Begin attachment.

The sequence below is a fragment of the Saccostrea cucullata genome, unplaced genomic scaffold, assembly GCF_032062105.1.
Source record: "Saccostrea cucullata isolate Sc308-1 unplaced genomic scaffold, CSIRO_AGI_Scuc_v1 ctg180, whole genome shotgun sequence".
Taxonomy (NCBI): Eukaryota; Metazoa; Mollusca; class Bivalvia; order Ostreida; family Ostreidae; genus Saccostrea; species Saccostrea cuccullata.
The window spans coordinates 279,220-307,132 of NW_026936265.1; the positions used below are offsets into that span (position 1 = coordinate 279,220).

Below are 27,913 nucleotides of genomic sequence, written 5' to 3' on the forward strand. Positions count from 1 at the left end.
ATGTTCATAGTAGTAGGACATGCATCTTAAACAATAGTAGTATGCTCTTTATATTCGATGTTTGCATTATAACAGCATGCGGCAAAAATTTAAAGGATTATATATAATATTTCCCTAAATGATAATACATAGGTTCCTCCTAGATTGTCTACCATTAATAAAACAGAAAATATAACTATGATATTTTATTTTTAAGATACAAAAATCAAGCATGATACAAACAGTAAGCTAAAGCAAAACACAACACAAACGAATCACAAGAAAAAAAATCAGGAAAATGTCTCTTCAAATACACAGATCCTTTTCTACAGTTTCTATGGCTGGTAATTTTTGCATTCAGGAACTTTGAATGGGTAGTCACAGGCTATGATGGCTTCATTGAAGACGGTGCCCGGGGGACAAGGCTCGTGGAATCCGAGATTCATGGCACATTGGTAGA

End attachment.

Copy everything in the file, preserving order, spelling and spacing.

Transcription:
The sequence below is a fragment of the Saccostrea cucullata genome, unplaced genomic scaffold, assembly GCF_032062105.1.
Source record: "Saccostrea cucullata isolate Sc308-1 unplaced genomic scaffold, CSIRO_AGI_Scuc_v1 ctg180, whole genome shotgun sequence".
Taxonomy (NCBI): Eukaryota; Metazoa; Mollusca; class Bivalvia; order Ostreida; family Ostreidae; genus Saccostrea; species Saccostrea cuccullata.
The window spans coordinates 279,220-307,132 of NW_026936265.1; the positions used below are offsets into that span (position 1 = coordinate 279,220).

Below are 27,913 nucleotides of genomic sequence, written 5' to 3' on the forward strand. Positions count from 1 at the left end.
ATGTTCATAGTAGTAGGACATGCATCTTAAACAATAGTAGTATGCTCTTTATATTCGATGTTTGCATTATAACAGCATGCGGCAAAAATTTAAAGGATTATATATAATATTTCCCTAAATGATAATACATAGGTTCCTCCTAGATTGTCTACCATTAATAAAACAGAAAATATAACTATGATATTTTATTTTTAAGATACAAAAATCAAGCATGATACAAACAGTAAGCTAAAGCAAAACACAACACAAACGAATCACAAGAAAAAAAATCAGGAAAATGTCTCTTCAAATACACAGATCCTTTTCTACAGTTTCTATGGCTGGTAATTTTTGCATTCAGGAACTTTGAATGGGTAGTCACAGGCTATGATGGCTTCATTGAAGACGGTGCCCGGGGGACAAGGCTCGTGGAATCCGAGATTCATGGCACATTGGTAGA